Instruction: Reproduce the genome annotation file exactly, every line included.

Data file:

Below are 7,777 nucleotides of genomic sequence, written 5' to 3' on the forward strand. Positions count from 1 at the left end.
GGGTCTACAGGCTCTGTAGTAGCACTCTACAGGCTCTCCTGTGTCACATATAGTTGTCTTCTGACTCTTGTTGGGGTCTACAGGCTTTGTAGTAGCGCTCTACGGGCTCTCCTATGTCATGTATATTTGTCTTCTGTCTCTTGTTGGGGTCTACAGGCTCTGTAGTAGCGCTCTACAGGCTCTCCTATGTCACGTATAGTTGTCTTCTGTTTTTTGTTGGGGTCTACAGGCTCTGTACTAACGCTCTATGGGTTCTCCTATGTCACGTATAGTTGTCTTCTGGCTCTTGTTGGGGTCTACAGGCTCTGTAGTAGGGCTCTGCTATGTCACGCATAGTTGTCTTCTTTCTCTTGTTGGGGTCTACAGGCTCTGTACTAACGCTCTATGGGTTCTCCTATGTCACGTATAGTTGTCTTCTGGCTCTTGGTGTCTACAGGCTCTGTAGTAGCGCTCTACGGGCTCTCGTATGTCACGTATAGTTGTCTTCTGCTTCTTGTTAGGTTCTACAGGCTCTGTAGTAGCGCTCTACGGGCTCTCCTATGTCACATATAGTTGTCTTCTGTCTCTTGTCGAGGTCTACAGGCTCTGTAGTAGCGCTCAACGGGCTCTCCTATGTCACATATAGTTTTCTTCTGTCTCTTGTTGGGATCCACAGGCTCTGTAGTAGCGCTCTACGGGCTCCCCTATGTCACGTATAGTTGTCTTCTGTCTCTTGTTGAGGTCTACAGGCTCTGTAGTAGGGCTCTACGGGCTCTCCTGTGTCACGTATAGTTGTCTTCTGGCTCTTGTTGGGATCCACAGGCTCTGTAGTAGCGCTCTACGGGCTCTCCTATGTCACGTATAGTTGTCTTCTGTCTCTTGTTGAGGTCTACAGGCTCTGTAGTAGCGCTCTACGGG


Below are 7,777 nucleotides of genomic sequence, written 5' to 3' on the forward strand. Positions count from 1 at the left end.
GGGTCTACAGGCTCTGTAGTAGCACTCTACAGGCTCTCCTGTGTCACATATAGTTGTCTTCTGACTCTTGTTGGGGTCTACAGGCTTTGTAGTAGCGCTCTACGGGCTCTCCTATGTCATGTATATTTGTCTTCTGTCTCTTGTTGGGGTCTACAGGCTCTGTAGTAGCGCTCTACAGGCTCTCCTATGTCACGTATAGTTGTCTTCTGTTTTTTGTTGGGGTCTACAGGCTCTGTACTAACGCTCTATGGGTTCTCCTATGTCACGTATAGTTGTCTTCTGGCTCTTGTTGGGGTCTACAGGCTCTGTAGTAGGGCTCTGCTATGTCACGCATAGTTGTCTTCTTTCTCTTGTTGGGGTCTACAGGCTCTGTACTAACGCTCTATGGGTTCTCCTATGTCACGTATAGTTGTCTTCTGGCTCTTGGTGTCTACAGGCTCTGTAGTAGCGCTCTACGGGCTCTCGTATGTCACGTATAGTTGTCTTCTGCTTCTTGTTAGGTTCTACAGGCTCTGTAGTAGCGCTCTACGGGCTCTCCTATGTCACATATAGTTGTCTTCTGTCTCTTGTCGAGGTCTACAGGCTCTGTAGTAGCGCTCAACGGGCTCTCCTATGTCACATATAGTTTTCTTCTGTCTCTTGTTGGGATCCACAGGCTCTGTAGTAGCGCTCTACGGGCTCCCCTATGTCACGTATAGTTGTCTTCTGTCTCTTGTTGAGGTCTACAGGCTCTGTAGTAGGGCTCTACGGGCTCTCCTGTGTCACGTATAGTTGTCTTCTGGCTCTTGTTGGGATCCACAGGCTCTGTAGTAGCGCTCTACGGGCTCTCCTATGTCACGTATAGTTGTCTTCTGTCTCTTGTTGAGGTCTACAGGCTCTGTAGTAGCGCTCTACGGG